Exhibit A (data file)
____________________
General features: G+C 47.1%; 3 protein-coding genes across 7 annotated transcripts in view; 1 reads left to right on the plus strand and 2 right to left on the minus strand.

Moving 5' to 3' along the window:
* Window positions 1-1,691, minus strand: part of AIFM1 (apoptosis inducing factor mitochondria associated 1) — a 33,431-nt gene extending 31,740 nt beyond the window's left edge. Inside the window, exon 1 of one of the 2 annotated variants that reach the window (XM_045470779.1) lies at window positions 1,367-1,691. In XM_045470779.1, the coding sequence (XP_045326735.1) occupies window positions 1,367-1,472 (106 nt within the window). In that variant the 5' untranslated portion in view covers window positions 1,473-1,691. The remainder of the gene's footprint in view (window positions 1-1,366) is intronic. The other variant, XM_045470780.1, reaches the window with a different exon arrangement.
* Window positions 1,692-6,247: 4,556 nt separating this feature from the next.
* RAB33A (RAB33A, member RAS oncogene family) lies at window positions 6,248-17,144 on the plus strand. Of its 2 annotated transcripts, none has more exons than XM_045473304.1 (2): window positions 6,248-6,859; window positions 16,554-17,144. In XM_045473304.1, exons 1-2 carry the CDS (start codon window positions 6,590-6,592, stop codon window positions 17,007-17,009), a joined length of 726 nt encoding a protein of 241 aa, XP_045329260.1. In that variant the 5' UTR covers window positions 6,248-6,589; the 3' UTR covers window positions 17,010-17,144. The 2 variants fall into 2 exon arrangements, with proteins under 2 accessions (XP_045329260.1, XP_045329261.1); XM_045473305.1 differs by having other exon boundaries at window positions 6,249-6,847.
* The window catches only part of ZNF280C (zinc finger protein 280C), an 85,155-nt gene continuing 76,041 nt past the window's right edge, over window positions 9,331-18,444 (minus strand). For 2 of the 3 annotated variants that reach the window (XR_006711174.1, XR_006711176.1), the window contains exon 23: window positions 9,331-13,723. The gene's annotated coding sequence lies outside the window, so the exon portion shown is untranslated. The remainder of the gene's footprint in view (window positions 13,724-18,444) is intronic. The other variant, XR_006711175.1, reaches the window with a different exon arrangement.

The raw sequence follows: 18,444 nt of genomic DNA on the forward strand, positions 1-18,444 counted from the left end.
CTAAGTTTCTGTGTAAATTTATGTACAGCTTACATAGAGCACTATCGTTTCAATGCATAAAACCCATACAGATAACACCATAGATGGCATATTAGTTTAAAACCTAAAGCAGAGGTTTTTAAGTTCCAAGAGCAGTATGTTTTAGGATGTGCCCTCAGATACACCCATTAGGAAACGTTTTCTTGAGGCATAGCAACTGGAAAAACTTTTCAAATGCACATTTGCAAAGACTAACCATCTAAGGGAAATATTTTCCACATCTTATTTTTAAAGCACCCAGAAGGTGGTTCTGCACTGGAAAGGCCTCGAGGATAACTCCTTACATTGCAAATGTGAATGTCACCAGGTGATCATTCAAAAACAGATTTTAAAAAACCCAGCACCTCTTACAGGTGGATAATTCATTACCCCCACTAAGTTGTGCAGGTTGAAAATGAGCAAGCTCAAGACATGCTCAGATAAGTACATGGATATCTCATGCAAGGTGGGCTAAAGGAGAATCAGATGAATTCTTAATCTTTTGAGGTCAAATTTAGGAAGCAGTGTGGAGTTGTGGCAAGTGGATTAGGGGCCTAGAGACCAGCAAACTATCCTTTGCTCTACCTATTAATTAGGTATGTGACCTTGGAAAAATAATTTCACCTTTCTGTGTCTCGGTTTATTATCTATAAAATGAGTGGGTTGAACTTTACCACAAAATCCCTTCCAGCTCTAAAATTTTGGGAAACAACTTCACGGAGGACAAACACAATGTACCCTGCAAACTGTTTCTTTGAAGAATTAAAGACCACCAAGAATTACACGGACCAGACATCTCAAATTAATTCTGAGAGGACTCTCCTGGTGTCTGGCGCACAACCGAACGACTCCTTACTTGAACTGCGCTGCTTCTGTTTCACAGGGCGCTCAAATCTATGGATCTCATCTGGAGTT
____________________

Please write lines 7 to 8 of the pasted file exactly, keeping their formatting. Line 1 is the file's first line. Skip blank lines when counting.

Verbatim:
The raw sequence follows: 18,444 nt of genomic DNA on the forward strand, positions 1-18,444 counted from the left end.
CTAAGTTTCTGTGTAAATTTATGTACAGCTTACATAGAGCACTATCGTTTCAATGCATAAAACCCATACAGATAACACCATAGATGGCATATTAGTTTAAAACCTAAAGCAGAGGTTTTTAAGTTCCAAGAGCAGTATGTTTTAGGATGTGCCCTCAGATACACCCATTAGGAAACGTTTTCTTGAGGCATAGCAACTGGAAAAACTTTTCAAATGCACATTTGCAAAGACTAACCATCTAAGGGAAATATTTTCCACATCTTATTTTTAAAGCACCCAGAAGGTGGTTCTGCACTGGAAAGGCCTCGAGGATAACTCCTTACATTGCAAATGTGAATGTCACCAGGTGATCATTCAAAAACAGATTTTAAAAAACCCAGCACCTCTTACAGGTGGATAATTCATTACCCCCACTAAGTTGTGCAGGTTGAAAATGAGCAAGCTCAAGACATGCTCAGATAAGTACATGGATATCTCATGCAAGGTGGGCTAAAGGAGAATCAGATGAATTCTTAATCTTTTGAGGTCAAATTTAGGAAGCAGTGTGGAGTTGTGGCAAGTGGATTAGGGGCCTAGAGACCAGCAAACTATCCTTTGCTCTACCTATTAATTAGGTATGTGACCTTGGAAAAATAATTTCACCTTTCTGTGTCTCGGTTTATTATCTATAAAATGAGTGGGTTGAACTTTACCACAAAATCCCTTCCAGCTCTAAAATTTTGGGAAACAACTTCACGGAGGACAAACACAATGTACCCTGCAAACTGTTTCTTTGAAGAATTAAAGACCACCAAGAATTACACGGACCAGACATCTCAAATTAATTCTGAGAGGACTCTCCTGGTGTCTGGCGCACAACCGAACGACTCCTTACTTGAACTGCGCTGCTTCTGTTTCACAGGGCGCTCAAATCTATGGATCTCATCTGGAGTT